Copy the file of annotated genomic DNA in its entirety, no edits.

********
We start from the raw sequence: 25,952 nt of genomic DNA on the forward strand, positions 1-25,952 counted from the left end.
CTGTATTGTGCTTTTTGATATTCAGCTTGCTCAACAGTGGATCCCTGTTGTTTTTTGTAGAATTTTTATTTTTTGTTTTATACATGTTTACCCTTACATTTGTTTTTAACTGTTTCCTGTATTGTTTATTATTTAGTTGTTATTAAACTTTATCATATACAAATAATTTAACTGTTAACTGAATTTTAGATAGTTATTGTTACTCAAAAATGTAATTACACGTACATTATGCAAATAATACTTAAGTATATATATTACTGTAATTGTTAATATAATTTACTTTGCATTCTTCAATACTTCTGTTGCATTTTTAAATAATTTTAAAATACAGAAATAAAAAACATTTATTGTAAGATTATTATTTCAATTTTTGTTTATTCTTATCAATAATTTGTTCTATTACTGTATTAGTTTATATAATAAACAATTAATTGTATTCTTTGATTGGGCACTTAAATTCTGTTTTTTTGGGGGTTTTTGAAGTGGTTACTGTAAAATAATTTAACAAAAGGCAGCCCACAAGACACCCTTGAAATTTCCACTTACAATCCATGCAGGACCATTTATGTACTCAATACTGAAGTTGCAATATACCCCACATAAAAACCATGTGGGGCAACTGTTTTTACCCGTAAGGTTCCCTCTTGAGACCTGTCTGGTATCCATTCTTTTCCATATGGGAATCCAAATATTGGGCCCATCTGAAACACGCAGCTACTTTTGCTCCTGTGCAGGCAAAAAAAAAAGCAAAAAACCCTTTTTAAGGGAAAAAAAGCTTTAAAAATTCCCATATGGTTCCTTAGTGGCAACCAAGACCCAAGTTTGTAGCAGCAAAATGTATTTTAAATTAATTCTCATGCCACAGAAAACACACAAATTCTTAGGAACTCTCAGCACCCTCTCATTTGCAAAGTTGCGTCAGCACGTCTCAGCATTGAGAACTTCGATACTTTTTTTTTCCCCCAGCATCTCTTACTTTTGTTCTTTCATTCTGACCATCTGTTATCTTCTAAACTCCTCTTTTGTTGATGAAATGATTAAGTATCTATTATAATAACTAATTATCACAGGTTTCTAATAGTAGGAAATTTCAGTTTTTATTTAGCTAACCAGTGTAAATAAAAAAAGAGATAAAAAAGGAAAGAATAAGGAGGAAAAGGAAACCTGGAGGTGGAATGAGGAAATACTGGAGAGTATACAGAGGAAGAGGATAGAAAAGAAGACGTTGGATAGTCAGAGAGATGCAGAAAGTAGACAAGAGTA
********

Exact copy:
We start from the raw sequence: 25,952 nt of genomic DNA on the forward strand, positions 1-25,952 counted from the left end.
CTGTATTGTGCTTTTTGATATTCAGCTTGCTCAACAGTGGATCCCTGTTGTTTTTTGTAGAATTTTTATTTTTTGTTTTATACATGTTTACCCTTACATTTGTTTTTAACTGTTTCCTGTATTGTTTATTATTTAGTTGTTATTAAACTTTATCATATACAAATAATTTAACTGTTAACTGAATTTTAGATAGTTATTGTTACTCAAAAATGTAATTACACGTACATTATGCAAATAATACTTAAGTATATATATTACTGTAATTGTTAATATAATTTACTTTGCATTCTTCAATACTTCTGTTGCATTTTTAAATAATTTTAAAATACAGAAATAAAAAACATTTATTGTAAGATTATTATTTCAATTTTTGTTTATTCTTATCAATAATTTGTTCTATTACTGTATTAGTTTATATAATAAACAATTAATTGTATTCTTTGATTGGGCACTTAAATTCTGTTTTTTTGGGGGTTTTTGAAGTGGTTACTGTAAAATAATTTAACAAAAGGCAGCCCACAAGACACCCTTGAAATTTCCACTTACAATCCATGCAGGACCATTTATGTACTCAATACTGAAGTTGCAATATACCCCACATAAAAACCATGTGGGGCAACTGTTTTTACCCGTAAGGTTCCCTCTTGAGACCTGTCTGGTATCCATTCTTTTCCATATGGGAATCCAAATATTGGGCCCATCTGAAACACGCAGCTACTTTTGCTCCTGTGCAGGCAAAAAAAAAAGCAAAAAACCCTTTTTAAGGGAAAAAAAGCTTTAAAAATTCCCATATGGTTCCTTAGTGGCAACCAAGACCCAAGTTTGTAGCAGCAAAATGTATTTTAAATTAATTCTCATGCCACAGAAAACACACAAATTCTTAGGAACTCTCAGCACCCTCTCATTTGCAAAGTTGCGTCAGCACGTCTCAGCATTGAGAACTTCGATACTTTTTTTTTCCCCCAGCATCTCTTACTTTTGTTCTTTCATTCTGACCATCTGTTATCTTCTAAACTCCTCTTTTGTTGATGAAATGATTAAGTATCTATTATAATAACTAATTATCACAGGTTTCTAATAGTAGGAAATTTCAGTTTTTATTTAGCTAACCAGTGTAAATAAAAAAAGAGATAAAAAAGGAAAGAATAAGGAGGAAAAGGAAACCTGGAGGTGGAATGAGGAAATACTGGAGAGTATACAGAGGAAGAGGATAGAAAAGAAGACGTTGGATAGTCAGAGAGATGCAGAAAGTAGACAAGAGTA